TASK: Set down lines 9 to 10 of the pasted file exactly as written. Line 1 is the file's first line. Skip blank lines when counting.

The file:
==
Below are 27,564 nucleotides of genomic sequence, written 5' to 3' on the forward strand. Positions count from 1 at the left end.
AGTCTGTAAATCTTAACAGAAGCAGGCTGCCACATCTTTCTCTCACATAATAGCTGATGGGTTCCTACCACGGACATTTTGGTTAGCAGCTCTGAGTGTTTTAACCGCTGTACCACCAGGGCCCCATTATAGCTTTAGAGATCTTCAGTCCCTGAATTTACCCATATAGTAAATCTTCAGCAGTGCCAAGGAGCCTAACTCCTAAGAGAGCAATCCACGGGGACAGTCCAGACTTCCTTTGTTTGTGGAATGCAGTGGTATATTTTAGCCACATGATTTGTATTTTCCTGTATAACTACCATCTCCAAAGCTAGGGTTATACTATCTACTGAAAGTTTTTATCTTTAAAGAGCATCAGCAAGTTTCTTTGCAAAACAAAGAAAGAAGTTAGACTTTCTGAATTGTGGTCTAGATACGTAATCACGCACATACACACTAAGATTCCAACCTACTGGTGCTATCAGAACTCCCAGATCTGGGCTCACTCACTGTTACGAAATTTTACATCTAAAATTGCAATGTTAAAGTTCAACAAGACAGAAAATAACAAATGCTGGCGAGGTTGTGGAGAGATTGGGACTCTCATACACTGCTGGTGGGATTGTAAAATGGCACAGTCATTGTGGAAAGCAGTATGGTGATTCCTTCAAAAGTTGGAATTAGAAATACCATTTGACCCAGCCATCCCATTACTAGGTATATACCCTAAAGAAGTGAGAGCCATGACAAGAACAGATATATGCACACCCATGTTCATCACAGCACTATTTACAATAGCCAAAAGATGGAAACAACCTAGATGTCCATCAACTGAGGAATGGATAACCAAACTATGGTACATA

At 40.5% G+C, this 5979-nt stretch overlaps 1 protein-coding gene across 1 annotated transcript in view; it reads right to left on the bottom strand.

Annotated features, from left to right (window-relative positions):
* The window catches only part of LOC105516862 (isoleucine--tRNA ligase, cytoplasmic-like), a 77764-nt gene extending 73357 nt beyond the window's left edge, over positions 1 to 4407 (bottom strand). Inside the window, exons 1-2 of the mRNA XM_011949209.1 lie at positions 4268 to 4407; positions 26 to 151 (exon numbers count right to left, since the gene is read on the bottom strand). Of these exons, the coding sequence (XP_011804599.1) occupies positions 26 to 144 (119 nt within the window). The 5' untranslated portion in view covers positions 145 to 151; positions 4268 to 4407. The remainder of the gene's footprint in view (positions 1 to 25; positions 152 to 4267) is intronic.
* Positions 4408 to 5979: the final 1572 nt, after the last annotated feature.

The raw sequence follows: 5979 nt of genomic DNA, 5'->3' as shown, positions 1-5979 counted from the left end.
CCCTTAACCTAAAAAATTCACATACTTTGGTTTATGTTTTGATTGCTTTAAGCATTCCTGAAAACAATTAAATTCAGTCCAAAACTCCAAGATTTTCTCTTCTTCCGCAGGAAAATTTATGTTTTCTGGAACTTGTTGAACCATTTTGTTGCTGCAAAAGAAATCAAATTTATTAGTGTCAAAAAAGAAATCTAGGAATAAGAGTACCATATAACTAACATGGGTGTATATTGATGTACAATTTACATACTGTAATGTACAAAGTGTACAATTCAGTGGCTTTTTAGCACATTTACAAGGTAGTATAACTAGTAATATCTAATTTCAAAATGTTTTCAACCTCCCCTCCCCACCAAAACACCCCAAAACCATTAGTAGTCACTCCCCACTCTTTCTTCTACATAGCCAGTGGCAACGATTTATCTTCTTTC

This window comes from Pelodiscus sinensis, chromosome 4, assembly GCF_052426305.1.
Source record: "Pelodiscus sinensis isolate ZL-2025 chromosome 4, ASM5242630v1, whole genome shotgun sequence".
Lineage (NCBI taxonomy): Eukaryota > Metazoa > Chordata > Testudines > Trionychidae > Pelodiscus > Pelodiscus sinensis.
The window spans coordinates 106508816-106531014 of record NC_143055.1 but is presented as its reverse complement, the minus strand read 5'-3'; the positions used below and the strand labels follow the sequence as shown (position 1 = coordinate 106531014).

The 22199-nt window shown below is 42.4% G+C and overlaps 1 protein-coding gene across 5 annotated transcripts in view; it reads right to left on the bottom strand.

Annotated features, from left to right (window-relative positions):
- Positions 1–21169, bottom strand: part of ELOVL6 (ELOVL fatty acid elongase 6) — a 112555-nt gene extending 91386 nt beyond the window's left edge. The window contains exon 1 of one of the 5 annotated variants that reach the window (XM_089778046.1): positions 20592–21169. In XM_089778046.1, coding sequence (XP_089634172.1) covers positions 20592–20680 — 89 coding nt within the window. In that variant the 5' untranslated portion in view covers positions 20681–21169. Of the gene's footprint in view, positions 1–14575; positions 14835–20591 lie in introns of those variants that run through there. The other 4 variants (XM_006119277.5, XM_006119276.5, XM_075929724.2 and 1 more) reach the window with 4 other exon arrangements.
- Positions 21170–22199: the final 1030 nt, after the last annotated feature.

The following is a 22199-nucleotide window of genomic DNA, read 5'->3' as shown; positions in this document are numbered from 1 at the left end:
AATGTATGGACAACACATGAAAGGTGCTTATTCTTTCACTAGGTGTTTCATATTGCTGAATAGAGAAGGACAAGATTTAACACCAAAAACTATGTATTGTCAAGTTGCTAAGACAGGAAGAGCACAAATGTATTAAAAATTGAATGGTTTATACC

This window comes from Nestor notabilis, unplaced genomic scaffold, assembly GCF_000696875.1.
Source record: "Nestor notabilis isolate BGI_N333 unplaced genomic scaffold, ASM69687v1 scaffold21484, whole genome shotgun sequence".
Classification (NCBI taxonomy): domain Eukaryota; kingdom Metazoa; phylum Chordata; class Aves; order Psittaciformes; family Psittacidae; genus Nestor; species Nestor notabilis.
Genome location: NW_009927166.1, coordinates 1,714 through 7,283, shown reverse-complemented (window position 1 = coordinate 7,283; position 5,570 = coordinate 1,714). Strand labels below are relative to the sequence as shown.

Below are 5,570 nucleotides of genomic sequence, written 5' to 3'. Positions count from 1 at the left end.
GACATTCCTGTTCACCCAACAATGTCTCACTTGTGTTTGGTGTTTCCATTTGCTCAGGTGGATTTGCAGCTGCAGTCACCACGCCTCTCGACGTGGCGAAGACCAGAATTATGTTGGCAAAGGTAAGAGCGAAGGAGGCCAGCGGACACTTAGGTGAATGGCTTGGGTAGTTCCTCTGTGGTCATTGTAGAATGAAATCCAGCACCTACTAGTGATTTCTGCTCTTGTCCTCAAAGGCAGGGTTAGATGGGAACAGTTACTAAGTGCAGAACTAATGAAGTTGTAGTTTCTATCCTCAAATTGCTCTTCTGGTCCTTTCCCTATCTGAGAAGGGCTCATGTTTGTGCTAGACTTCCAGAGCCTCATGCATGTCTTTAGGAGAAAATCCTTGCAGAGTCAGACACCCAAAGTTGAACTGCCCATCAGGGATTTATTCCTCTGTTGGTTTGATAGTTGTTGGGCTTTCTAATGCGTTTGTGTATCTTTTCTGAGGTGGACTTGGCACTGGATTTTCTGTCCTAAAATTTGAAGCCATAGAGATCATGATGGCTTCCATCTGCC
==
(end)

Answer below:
This window comes from Pelodiscus sinensis, chromosome 4, assembly GCF_052426305.1.
Source record: "Pelodiscus sinensis isolate ZL-2025 chromosome 4, ASM5242630v1, whole genome shotgun sequence".